I entirely agree with my hon. and gallant Friend opposite, and utterly differ from those who contend that the breed of English horses has deteriorated, I believe, on the contrary, that the horses bred in this country are better as to size, substance, and endurance than they ever were. Any man going into a racing stable, and seeing their size, their bone and substance, must ask himself what he could wish to have better in the shape of a four-legged animal. The fact is that greater pains are taken now than used to be taken formerly to force on the young horse, and bring him to a greater size at two years old than used to be the case. There is one very good test. If the breed were deteriorated, foreigners would not come to England to buy English horses. But the complaint is that more and more persons come every year from different parts of the Continent to buy English horses; and I say that is a proof that the English horse is a good one. The other day I had a deputation from gentlemen connected with the Royal Agricultural Society of Ireland, complain ing of deterioration in the breed of horses there. But in the course of conversation, it was stated that from one port in Ireland—namely, Dublin—5,000 horses were shipped in the course of last year. That, at least, is a proof that the Irish horse is worth buying, and worth carrying elsewhere. There can be no doubt that the laws of supply and demand exercise the same influence over the breed of horses as over the manufacture of any other article. If there be a demand, depend upon it that somehow or other there will be an adequate supply. With regard to the particular Motion of the hon. Gentleman opposite, I have no objection to say that the question shall be considered by the Master of the Horse in connection with those who are the best judges of the turf, to see whether a return to greater weights and greater distances would be advisable, with a view of improving the breed of horses. But I think there is great force in what fell from the hon. and gallant Officer, that to abolish prizes applying to horses of greater age than the usual sweepstakes, so far from doing any good, would, on the contrary, do harm. The hon. Gentleman will probably not think it necessary to take the sense of the House on this Motion.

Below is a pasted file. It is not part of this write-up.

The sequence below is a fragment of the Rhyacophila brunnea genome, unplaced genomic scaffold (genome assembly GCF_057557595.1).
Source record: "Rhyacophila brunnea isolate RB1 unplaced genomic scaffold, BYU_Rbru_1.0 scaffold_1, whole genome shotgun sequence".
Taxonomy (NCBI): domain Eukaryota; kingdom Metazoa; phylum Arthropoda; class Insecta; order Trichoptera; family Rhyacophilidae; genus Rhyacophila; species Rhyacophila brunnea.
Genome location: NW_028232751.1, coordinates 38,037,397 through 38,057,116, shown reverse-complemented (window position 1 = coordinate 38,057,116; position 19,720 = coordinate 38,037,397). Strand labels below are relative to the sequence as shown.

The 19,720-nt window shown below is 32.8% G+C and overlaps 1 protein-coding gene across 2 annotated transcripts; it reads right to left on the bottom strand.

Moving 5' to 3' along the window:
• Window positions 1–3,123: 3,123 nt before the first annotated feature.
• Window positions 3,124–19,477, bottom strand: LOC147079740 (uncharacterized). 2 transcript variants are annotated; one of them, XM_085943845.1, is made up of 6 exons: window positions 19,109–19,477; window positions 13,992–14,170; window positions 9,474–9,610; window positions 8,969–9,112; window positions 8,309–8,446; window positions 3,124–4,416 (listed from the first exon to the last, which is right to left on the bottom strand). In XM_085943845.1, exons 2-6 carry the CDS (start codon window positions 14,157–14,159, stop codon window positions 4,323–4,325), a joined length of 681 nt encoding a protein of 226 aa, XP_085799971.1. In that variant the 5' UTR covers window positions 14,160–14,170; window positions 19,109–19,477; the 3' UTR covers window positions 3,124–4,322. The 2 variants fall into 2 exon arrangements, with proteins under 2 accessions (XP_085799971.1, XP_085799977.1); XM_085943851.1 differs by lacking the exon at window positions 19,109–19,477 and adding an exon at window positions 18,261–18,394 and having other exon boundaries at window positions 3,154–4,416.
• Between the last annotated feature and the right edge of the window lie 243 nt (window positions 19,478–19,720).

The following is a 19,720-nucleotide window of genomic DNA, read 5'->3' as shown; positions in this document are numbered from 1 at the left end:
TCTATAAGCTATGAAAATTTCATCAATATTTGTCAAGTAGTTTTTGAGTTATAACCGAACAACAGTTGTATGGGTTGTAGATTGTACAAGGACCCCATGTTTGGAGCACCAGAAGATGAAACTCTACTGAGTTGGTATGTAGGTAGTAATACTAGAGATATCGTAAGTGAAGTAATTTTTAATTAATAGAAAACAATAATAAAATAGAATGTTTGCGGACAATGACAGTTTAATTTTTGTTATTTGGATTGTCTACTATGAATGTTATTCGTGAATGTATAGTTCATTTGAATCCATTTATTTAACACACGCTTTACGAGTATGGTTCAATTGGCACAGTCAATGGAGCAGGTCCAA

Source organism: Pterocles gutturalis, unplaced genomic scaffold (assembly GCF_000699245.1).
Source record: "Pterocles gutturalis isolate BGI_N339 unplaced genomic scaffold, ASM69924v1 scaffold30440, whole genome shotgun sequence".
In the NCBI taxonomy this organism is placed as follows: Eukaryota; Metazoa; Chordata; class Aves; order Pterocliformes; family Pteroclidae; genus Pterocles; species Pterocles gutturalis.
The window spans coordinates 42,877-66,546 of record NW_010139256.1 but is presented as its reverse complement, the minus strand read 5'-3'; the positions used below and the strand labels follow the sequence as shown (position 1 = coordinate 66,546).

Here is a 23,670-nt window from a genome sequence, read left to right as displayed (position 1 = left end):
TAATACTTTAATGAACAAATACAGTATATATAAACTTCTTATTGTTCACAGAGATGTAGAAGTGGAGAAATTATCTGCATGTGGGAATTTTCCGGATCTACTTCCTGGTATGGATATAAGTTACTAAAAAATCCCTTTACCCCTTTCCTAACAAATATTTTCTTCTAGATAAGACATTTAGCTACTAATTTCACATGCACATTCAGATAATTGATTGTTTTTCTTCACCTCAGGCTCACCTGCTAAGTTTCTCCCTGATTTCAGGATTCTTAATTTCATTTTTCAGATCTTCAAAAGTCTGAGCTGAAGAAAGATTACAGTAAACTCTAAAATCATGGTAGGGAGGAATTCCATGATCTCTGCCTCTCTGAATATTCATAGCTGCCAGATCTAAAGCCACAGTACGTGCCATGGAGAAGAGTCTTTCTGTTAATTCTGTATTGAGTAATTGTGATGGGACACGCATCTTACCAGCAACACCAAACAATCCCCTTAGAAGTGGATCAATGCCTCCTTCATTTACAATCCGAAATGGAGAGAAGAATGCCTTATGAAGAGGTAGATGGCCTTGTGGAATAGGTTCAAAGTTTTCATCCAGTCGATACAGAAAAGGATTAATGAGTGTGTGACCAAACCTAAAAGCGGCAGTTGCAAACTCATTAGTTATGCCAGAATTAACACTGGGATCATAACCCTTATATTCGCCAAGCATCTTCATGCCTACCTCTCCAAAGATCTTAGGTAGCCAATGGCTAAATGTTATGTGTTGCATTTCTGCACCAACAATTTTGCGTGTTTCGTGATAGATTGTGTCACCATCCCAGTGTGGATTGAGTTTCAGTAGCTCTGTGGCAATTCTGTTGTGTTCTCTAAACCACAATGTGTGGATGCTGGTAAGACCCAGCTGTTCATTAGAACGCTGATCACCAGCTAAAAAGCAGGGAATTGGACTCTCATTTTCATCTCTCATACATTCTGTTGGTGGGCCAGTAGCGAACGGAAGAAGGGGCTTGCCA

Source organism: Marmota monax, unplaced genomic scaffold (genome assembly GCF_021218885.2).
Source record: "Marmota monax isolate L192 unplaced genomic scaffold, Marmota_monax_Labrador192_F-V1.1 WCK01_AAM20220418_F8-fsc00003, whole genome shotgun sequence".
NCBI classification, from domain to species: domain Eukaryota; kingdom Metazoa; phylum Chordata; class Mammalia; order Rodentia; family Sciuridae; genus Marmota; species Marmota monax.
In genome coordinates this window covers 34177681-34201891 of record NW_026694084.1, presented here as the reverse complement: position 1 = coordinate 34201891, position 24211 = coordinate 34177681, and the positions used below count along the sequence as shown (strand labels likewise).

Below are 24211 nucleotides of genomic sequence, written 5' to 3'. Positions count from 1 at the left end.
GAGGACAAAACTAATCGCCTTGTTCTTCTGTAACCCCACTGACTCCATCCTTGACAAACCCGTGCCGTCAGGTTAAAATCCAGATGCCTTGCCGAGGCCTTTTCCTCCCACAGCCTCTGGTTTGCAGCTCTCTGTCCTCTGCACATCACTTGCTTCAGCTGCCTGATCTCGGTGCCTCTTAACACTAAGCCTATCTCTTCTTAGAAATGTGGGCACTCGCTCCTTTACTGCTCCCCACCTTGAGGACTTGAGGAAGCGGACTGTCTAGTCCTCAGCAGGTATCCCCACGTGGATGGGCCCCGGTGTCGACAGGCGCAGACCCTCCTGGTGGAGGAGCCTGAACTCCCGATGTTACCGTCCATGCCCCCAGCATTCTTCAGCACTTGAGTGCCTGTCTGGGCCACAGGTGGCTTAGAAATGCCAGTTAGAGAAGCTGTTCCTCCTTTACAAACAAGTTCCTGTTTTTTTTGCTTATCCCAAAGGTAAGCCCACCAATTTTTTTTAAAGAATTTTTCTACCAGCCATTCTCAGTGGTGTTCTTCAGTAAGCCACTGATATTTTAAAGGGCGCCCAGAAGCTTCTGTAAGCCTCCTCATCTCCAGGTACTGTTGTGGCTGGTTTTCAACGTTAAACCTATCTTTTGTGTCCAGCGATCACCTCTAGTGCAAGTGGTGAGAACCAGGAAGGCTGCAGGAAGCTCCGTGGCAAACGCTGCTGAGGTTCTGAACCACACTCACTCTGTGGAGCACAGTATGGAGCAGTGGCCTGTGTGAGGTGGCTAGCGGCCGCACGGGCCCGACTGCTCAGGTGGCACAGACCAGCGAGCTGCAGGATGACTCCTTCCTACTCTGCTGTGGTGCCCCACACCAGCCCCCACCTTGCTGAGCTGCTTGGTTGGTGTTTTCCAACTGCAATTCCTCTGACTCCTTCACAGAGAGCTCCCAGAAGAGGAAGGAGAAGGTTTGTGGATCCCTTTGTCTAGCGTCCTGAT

said, he had to thank the noble Lord for the promise which he had given, and he would withdraw his Motion.

Motion, by leave, withdrawn.